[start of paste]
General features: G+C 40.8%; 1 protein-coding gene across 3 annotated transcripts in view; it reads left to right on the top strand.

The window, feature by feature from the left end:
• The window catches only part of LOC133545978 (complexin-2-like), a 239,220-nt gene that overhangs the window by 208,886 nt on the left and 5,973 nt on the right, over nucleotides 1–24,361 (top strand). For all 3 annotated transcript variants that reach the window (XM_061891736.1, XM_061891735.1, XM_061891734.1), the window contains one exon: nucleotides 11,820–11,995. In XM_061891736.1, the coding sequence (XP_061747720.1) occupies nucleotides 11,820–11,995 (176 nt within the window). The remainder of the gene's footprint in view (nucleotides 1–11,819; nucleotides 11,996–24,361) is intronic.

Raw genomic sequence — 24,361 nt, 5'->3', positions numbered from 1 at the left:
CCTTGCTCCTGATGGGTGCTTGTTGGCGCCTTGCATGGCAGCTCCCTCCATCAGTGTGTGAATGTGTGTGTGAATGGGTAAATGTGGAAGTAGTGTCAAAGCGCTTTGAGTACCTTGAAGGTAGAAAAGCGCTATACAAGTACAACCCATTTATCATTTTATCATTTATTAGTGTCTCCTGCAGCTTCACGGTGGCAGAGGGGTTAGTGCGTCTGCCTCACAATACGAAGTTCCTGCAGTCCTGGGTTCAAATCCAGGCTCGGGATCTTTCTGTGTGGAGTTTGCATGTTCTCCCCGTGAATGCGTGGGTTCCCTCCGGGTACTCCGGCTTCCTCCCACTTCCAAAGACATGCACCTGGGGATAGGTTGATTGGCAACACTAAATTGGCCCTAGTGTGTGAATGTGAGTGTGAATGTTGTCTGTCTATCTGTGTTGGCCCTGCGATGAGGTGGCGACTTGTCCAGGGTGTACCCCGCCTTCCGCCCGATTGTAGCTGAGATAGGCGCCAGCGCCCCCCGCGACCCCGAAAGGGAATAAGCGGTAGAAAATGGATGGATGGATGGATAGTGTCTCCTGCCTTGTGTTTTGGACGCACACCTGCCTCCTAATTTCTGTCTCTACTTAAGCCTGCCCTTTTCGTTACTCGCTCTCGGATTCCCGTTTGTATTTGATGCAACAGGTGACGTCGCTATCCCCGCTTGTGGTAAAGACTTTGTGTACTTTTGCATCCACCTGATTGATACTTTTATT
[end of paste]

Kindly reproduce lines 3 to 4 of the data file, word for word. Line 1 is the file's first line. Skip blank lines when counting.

• The window catches only part of LOC133545978 (complexin-2-like), a 239,220-nt gene that overhangs the window by 208,886 nt on the left and 5,973 nt on the right, over nucleotides 1–24,361 (top strand). For all 3 annotated transcript variants that reach the window (XM_061891736.1, XM_061891735.1, XM_061891734.1), the window contains one exon: nucleotides 11,820–11,995. In XM_061891736.1, the coding sequence (XP_061747720.1) occupies nucleotides 11,820–11,995 (176 nt within the window). The remainder of the gene's footprint in view (nucleotides 1–11,819; nucleotides 11,996–24,361) is intronic.

Raw genomic sequence — 24,361 nt, 5'->3', positions numbered from 1 at the left: